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Researchers develop an effective cancer-detection system using locusts

Michigan State University researchers have found a technique to use locusts as a cancer-screening technology.
The technology, directed by Professor Debajit Saha, employs locusts that have had their brain lobes surgically changed and fitted with electrodes. The electrodes were there to record the antennal impulses that each insect used to identify odours.

As an alternative, the scientists developed a system for trapping gases released by those tissues and cultivated three distinct types of malignant human oral cells as well as a set of healthy ones. They used the apparatus to give the insects a whiff of the gases and discovered that the locusts’ brains responded differently to each type of tissue. In fact, they were able to distinguish between unhealthy and healthy cells just by measuring the gases.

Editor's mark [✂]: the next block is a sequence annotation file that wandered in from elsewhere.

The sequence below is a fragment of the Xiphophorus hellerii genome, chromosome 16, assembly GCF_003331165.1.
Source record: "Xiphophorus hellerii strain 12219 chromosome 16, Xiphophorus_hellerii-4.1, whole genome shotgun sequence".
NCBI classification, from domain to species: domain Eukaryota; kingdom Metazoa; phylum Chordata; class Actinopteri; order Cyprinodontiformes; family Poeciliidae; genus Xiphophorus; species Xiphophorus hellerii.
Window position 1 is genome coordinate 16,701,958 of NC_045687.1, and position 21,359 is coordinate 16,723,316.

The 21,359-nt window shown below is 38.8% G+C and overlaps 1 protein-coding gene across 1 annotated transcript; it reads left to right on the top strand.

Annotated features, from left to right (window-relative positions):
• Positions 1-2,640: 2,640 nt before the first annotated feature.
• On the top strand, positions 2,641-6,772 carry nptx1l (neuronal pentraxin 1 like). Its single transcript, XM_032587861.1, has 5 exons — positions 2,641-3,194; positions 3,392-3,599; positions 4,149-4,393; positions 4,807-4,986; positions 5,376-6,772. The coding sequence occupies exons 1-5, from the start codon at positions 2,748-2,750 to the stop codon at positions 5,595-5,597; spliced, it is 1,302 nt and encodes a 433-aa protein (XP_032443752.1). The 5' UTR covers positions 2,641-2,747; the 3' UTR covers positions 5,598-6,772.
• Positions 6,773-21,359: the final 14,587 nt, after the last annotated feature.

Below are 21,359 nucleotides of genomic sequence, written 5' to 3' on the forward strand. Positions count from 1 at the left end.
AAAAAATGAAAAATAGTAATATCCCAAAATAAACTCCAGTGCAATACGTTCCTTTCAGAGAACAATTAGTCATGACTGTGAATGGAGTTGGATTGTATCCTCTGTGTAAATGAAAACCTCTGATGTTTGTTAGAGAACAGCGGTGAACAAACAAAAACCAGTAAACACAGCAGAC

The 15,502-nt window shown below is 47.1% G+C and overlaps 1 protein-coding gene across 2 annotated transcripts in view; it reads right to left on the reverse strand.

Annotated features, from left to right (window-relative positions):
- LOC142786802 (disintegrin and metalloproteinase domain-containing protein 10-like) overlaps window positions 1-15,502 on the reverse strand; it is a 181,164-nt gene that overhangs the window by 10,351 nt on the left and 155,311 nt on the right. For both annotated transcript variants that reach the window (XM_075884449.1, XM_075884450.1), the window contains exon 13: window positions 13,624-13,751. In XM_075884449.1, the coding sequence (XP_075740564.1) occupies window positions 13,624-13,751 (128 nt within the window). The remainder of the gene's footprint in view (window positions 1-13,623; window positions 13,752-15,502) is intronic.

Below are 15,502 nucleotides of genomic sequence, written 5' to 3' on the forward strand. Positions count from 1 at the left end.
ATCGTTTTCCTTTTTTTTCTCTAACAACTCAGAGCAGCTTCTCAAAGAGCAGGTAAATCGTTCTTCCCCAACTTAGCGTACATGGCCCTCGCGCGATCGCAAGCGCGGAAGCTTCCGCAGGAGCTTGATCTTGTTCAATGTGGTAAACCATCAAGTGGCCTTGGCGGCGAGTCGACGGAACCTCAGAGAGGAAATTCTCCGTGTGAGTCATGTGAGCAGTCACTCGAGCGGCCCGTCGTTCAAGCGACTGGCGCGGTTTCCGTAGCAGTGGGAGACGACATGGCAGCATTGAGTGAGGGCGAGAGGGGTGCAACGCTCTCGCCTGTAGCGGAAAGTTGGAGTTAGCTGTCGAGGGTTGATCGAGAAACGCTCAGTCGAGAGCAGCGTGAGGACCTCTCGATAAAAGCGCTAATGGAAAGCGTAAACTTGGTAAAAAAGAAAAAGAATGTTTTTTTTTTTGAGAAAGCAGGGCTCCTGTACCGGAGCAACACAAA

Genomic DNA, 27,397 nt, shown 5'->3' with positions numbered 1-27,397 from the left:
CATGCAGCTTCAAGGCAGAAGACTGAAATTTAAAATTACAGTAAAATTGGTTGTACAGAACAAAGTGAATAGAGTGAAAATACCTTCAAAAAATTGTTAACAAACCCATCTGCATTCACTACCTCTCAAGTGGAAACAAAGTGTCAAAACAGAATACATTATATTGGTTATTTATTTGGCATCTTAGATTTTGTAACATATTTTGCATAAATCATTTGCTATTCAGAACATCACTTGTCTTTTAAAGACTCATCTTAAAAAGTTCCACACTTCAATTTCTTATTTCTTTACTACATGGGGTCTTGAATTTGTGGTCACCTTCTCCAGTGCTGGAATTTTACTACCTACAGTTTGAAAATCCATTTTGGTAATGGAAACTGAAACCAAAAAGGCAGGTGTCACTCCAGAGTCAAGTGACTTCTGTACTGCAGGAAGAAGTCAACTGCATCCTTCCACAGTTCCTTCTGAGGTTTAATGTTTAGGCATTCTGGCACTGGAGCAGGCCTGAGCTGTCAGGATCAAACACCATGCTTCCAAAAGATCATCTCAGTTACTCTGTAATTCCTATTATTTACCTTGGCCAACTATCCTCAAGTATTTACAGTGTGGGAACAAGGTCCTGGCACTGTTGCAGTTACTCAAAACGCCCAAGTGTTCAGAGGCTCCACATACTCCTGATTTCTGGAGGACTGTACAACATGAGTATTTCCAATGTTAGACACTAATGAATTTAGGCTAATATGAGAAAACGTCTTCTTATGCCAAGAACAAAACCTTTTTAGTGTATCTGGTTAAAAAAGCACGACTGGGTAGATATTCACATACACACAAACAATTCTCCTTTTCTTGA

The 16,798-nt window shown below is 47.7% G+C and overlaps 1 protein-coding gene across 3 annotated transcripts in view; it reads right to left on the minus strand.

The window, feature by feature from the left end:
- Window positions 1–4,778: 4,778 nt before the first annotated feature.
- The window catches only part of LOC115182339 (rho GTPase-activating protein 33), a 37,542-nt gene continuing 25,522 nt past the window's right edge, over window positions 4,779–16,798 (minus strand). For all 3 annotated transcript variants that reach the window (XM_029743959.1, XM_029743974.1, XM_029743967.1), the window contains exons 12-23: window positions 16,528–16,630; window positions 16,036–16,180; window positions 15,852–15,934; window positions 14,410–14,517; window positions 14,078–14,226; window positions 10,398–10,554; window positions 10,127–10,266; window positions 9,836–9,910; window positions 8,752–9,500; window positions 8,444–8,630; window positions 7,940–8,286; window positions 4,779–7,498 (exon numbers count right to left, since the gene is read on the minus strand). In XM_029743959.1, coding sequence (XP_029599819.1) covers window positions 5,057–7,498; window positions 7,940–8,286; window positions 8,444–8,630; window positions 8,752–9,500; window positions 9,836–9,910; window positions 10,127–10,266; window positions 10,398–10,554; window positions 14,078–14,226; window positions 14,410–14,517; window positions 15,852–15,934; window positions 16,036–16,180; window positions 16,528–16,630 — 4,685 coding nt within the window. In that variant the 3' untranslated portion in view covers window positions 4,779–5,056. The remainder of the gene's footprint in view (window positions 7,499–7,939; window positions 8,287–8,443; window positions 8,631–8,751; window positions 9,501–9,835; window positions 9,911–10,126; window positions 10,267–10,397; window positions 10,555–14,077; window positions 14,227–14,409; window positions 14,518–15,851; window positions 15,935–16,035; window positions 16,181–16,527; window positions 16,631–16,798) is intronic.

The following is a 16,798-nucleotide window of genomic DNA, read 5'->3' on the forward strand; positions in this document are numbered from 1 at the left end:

Despite the fact that it might seem a little unrealistic, a locust screening system could be useful. The insect primarily was dead and researchers just kept its brain alive. Furthermore, the paper hasn’t been peer-reviewed yet.

However, researchers are still working on the project. Approximately six to ten locust brains are now required for the system to run. A single locust brain should be sufficient for an individual screening, according to the researchers, who are hoping that the additional electrodes will enable them to capture more neurons.

In order to employ the technology outside of a lab environment, researchers also want to make the locust brain and antennae-holding gadget portable.


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